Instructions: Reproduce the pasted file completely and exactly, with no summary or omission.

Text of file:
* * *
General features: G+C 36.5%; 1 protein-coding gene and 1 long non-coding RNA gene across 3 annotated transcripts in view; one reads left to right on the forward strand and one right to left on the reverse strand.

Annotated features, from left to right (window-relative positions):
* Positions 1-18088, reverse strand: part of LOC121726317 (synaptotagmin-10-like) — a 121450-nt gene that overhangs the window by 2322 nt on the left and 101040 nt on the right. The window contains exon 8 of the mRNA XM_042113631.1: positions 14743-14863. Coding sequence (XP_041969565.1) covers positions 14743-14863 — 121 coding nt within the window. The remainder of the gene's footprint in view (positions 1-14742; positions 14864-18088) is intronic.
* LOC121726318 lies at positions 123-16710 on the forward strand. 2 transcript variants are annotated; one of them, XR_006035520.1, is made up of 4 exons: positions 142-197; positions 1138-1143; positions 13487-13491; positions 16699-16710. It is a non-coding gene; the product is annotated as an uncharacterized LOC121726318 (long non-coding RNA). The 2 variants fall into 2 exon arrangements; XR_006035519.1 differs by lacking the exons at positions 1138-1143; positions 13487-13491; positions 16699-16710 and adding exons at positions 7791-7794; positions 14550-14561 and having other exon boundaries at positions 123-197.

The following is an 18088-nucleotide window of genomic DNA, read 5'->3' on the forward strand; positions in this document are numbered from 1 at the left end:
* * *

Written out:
General features: G+C 36.5%; 1 protein-coding gene and 1 long non-coding RNA gene across 3 annotated transcripts in view; one reads left to right on the forward strand and one right to left on the reverse strand.

Annotated features, from left to right (window-relative positions):
* Positions 1-18088, reverse strand: part of LOC121726317 (synaptotagmin-10-like) — a 121450-nt gene that overhangs the window by 2322 nt on the left and 101040 nt on the right. The window contains exon 8 of the mRNA XM_042113631.1: positions 14743-14863. Coding sequence (XP_041969565.1) covers positions 14743-14863 — 121 coding nt within the window. The remainder of the gene's footprint in view (positions 1-14742; positions 14864-18088) is intronic.
* LOC121726318 lies at positions 123-16710 on the forward strand. 2 transcript variants are annotated; one of them, XR_006035520.1, is made up of 4 exons: positions 142-197; positions 1138-1143; positions 13487-13491; positions 16699-16710. It is a non-coding gene; the product is annotated as an uncharacterized LOC121726318 (long non-coding RNA). The 2 variants fall into 2 exon arrangements; XR_006035519.1 differs by lacking the exons at positions 1138-1143; positions 13487-13491; positions 16699-16710 and adding exons at positions 7791-7794; positions 14550-14561 and having other exon boundaries at positions 123-197.

The following is an 18088-nucleotide window of genomic DNA, read 5'->3' on the forward strand; positions in this document are numbered from 1 at the left end: